Real estate signs get the right-of-way OK
Post Independent Staff
Glenwood Springs, CO Colorado
GLENWOOD SPRINGS, Colorado – Real Estate agents in Glenwood Springs received good news from City Council Thursday, when they agreed to allow them to post open house signs in the public right-of-way.
City Council voted 4-2 in favor of the proposed amendment for a one-year trial period. At which time, council will be able to review how well the change has worked and if the agents have lived up to their end of the bargain in complying with the regulations.
Changes in the current ordinance include size, placement and time restrictions for the signs. The changes will also allow for agents to place up to two off-site directional open house signs. However, those signs won’t be permitted within 15 feet of an intersection. Signs will also have to include contact and identification information as to who the sign belongs.
It will be illegal for signs to obstruct any street, sidewalk or recreation path. And directional signs will still be prohibited on any state highway or interstate, all railroad right-of-ways, as well as, in medians, roundabouts, cul-de-sacs, concrete islands and on utility poles or equipment, public landscape beautification areas, trees and fire hydrants. Also, signs may not impede sight lines of motorists, or the safe movement of pedestrians or vehicles.
Real Estate agents requested city council amend the current ordinance prohibiting signs posted in the public’s right-of-way in order to help spur home sales in the ailing real estate market.
Glenwood Real Estate agent Mandy Murray told council that open house signs are a critical aspect of selling a home, especially in today’s market.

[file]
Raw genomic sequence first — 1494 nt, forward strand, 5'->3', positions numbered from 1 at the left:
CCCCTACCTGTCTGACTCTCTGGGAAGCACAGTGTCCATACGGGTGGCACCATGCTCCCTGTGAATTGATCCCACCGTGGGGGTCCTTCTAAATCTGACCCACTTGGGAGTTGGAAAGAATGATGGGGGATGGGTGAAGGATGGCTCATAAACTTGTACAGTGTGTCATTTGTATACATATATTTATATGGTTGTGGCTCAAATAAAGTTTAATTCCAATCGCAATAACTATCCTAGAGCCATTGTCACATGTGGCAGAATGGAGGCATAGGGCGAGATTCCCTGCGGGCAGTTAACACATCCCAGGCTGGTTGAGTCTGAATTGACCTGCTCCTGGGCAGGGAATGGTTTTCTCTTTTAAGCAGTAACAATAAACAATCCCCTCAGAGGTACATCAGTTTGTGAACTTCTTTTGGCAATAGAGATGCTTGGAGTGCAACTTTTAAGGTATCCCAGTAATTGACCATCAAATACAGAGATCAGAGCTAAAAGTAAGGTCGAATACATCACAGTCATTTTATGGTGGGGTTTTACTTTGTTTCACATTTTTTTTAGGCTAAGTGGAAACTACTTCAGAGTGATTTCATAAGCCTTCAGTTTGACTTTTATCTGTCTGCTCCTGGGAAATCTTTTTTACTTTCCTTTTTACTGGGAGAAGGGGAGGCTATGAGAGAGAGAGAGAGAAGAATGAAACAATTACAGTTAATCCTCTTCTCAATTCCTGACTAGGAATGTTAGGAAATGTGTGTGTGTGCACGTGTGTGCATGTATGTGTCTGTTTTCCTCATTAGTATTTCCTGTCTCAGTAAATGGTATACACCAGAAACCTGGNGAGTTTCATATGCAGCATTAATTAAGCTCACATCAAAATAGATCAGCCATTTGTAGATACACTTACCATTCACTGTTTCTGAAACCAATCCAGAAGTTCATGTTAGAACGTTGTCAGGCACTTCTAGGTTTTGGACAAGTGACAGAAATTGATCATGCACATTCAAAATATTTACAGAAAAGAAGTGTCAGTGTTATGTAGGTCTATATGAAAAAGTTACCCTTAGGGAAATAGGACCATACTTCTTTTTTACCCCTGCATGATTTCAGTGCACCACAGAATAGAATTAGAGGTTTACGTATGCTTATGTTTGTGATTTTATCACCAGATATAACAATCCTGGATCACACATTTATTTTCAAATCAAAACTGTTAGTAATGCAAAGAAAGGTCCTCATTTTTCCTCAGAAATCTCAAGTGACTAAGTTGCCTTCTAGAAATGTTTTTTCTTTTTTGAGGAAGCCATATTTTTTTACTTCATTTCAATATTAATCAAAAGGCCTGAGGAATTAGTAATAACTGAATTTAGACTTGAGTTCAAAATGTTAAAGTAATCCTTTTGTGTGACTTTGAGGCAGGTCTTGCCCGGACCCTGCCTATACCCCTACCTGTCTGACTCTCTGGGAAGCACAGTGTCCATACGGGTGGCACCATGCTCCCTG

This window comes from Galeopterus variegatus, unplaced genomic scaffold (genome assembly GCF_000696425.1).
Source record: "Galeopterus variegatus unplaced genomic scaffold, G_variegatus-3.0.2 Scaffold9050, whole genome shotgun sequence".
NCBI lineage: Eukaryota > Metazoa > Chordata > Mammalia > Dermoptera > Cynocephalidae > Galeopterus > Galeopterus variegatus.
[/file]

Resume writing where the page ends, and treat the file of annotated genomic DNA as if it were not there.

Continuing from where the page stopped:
“I’m not the same as any other business who is advertising because they have a set location,” Murray said. “That is the reason I need the directional signs, because that is how people can find me.”
Murray said that traditional forms of advertising an open house, such as with the newspaper, aren’t yielding the results that they used to.
“It’s a moving target and we need those signs to point people in the right direction,” she said.
Glenwood Springs Association of Realtors Government Affairs Director Sarah Thorsteinson told councilors that the signs have been proven to help sell properties, citing a 2008 National Association of Realtors home buyer and seller profile report. Thorsteinson said the report found that 48 percent of all buyers use open house signs as a source for their home search process.
Councilor Shelley Kaup agreed saying that the real estate industry is important to Glenwood Springs, and was supportive of allowing the industry the opportunity to use the signs on a one-year-trial period, which councilor Leo McKinney suggested.
“I do believe that selling homes is different than other retail type businesses,” Kaup said. “But I like the sunset provision to evaluate the program and how it’s working.”
But some councilors took issue with the amendment being in direct conflict with the city’s existing sign ordinance, which was created to limit the amount of clutter in the right-of-way. McKinney noted that the newly constructed roundabout at 27th Street and Midland Avenue is already a prime spot with the potential for abuse.
“There is already clutter that is there with necessary signs,” McKinney said. “I think we are opening the door to a lot more clutter.”
And some, including Mayor Bruce Christensen, did not approve of showing one industry preferential treatment.
“I have a huge problem with preferential treatment,” Christensen said. “There are a lot of businesses in this community that are on life support, and if we are opening the door to basically throw our sign code out the window, then we should open that window to anybody.”
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